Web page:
The ongoing debate about whether or not Bitcoin can scale sufficiently on its path to mass adoption has led many people to question if it will ever reach that point at all. The scaling debate often leads back to the same discussion regarding Bitcoin’s block size and how it needs to be expanded in order for more transactions to fit in each block. Bitcoin Cash, the result of an August 2017 hard fork, was a product of split opinions throughout the Bitcoin community about this very subject.
Proponents for the block size increase hard fork argued that this will allow for quicker transaction processing and cheaper transaction fees, while opponents argued that the tradeoffs weren’t worth the risks. They believed that the concern over transaction fees and processing time would be solved by deploying scaling layers on top of the base protocol. These are the beliefs that Bitcoin has continued to follow to this day and for good reasons.
The Bitcoin protocol’s main focus is providing security in transactions. It prevents double-spending by making it incredibly difficult to reverse a transaction because of the energy spent verifying these transactions. It only releases a set number of bitcoins into the world — and it does so very slowly. It is meant to be simple in purpose but highly secure in practice. When all of these feats are achieved, it eventually obtains the characteristics of a store of value, and that is all Bitcoin needs to be. The scaling opportunities in Bitcoin lie in the additional protocol layers that will be built on top of it, such as the Lightning Network.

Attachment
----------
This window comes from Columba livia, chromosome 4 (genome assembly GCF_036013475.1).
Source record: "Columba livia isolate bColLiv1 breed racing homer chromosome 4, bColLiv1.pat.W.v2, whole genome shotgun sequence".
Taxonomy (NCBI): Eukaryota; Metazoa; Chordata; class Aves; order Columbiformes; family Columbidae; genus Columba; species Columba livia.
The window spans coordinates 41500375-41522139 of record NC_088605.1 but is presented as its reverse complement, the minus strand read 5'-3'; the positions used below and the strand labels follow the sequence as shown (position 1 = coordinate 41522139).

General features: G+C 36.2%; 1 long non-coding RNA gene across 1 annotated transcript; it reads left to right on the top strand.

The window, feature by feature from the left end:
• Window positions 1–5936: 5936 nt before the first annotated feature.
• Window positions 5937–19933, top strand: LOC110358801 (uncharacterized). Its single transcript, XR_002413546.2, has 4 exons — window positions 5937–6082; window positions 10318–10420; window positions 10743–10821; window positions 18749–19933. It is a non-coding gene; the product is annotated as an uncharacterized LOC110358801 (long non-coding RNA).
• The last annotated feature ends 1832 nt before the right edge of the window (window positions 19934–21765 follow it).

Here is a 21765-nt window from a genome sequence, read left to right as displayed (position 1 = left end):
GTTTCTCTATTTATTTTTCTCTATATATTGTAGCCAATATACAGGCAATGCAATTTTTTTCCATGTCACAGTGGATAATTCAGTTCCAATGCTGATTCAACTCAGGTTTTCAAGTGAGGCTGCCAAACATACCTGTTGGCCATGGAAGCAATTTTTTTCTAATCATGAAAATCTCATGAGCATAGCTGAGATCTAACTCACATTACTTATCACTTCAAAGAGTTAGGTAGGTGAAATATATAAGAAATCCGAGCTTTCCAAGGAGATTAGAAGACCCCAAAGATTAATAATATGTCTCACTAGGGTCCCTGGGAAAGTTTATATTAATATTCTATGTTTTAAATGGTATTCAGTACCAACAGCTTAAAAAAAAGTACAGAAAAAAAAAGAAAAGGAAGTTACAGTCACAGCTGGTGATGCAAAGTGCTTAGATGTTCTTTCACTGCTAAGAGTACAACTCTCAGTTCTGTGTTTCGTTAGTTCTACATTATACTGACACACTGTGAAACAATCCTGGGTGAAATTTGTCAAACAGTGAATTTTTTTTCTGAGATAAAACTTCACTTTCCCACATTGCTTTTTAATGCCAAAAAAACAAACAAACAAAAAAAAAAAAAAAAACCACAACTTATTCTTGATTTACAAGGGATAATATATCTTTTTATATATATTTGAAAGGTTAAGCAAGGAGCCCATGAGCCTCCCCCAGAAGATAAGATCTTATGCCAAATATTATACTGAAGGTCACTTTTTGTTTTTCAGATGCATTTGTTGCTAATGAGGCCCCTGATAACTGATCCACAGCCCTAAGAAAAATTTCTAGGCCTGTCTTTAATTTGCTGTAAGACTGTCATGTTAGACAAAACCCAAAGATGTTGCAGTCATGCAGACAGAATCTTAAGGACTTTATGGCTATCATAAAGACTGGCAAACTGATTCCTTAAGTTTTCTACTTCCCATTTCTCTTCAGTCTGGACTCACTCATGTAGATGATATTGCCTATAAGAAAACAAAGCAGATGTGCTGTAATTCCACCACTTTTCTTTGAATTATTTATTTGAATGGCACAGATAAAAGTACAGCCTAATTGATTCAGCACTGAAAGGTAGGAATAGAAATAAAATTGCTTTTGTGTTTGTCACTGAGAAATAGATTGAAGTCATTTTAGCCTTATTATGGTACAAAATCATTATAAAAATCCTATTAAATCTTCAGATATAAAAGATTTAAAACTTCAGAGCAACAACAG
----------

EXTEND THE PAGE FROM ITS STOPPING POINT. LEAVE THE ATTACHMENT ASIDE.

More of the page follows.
Bitcoin is a low-level protocol that can be used in conjunction with other protocols. As many have come to realize, it is these other protocols that can help to solve many of bitcoin’s scaling issues without having to alter bitcoin’s set block size limit. The idea, as bitcoin began to grow, is that layers will be built on top of it.
Periods of very high network activity on Bitcoin do not allow for practical uses such as buying coffee or transacting in small amounts due to the high transaction fees that come with high network usage. Solutions to this problem have come in the form of second-layer technologies, like Lightning. Lightning is a layer built on top of Bitcoin that allows for near-instant micropayments by settling transactions off-chain.
As a second layer scaling solution to Bitcoin, Lightning is computer code which gives you a mathematical guarantee to claim the funds being transacted with. The Lightning Network is perhaps the most promising (but not the only) second-layer technology being developed that will make this possible. Certainly there will be many more use cases we may not have even imagined yet.
This article originally appeared on Bitcoin Magazine.